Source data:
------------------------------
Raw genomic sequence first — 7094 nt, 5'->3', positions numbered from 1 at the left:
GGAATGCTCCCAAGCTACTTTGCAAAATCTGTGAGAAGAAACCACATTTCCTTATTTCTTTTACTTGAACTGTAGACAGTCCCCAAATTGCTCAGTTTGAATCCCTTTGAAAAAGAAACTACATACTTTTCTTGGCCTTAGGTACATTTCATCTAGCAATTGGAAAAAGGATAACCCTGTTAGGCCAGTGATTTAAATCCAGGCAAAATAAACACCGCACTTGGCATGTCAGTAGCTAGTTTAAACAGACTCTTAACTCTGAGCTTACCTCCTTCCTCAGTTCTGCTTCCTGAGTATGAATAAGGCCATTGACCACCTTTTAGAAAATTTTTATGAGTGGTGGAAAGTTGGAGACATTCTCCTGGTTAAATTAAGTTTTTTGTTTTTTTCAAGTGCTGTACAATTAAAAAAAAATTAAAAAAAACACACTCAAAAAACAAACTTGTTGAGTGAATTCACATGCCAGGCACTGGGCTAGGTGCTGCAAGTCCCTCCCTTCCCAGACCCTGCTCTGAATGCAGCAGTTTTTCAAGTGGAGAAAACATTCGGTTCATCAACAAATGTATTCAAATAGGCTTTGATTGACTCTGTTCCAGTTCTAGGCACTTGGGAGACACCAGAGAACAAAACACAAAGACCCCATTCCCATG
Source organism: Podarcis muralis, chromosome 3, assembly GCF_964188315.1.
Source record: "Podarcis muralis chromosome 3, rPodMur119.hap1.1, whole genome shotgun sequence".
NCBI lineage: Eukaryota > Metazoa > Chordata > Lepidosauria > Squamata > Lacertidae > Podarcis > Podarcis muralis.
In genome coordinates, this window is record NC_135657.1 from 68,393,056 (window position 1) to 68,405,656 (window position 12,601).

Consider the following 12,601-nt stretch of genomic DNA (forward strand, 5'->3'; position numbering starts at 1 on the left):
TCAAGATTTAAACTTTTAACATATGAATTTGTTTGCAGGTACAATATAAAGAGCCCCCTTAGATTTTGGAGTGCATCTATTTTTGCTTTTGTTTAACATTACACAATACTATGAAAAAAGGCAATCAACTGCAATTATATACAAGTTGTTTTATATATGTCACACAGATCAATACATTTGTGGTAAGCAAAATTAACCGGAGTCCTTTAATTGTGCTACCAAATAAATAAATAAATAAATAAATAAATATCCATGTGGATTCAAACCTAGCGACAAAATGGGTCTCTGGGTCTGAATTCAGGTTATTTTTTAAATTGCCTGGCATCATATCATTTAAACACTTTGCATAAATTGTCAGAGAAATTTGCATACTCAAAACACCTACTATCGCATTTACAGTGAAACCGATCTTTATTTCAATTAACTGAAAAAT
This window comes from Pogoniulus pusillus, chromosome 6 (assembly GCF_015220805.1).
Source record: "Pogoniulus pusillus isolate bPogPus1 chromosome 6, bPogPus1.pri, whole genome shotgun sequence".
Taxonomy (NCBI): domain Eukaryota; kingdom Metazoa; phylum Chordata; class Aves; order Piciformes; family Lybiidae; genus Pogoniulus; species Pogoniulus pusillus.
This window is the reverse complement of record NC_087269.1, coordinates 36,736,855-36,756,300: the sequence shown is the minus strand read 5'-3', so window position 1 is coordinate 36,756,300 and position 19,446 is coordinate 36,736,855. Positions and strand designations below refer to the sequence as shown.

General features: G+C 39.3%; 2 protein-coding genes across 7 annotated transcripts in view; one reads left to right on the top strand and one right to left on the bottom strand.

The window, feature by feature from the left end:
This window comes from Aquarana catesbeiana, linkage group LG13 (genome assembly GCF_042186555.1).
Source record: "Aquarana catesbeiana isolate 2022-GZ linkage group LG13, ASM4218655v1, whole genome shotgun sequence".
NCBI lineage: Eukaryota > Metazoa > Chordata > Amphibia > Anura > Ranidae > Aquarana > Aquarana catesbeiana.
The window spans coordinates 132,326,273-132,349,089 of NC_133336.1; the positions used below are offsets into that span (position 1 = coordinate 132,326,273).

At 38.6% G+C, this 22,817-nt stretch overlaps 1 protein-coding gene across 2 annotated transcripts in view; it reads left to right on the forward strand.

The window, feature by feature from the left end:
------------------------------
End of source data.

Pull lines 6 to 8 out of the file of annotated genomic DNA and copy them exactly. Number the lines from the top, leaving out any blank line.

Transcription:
In genome coordinates, this window is record NC_135657.1 from 68,393,056 (window position 1) to 68,405,656 (window position 12,601).

Consider the following 12,601-nt stretch of genomic DNA (forward strand, 5'->3'; position numbering starts at 1 on the left):
TCAAGATTTAAACTTTTAACATATGAATTTGTTTGCAGGTACAATATAAAGAGCCCCCTTAGATTTTGGAGTGCATCTATTTTTGCTTTTGTTTAACATTACACAATACTATGAAAAAAGGCAATCAACTGCAATTATATACAAGTTGTTTTATATATGTCACACAGATCAATACATTTGTGGTAAGCAAAATTAACCGGAGTCCTTTAATTGTGCTACCAAATAAATAAATAAATAAATAAATAAATATCCATGTGGATTCAAACCTAGCGACAAAATGGGTCTCTGGGTCTGAATTCAGGTTATTTTTTAAATTGCCTGGCATCATATCATTTAAACACTTTGCATAAATTGTCAGAGAAATTTGCATACTCAAAACACCTACTATCGCATTTACAGTGAAACCGATCTTTATTTCAATTAACTGAAAAAT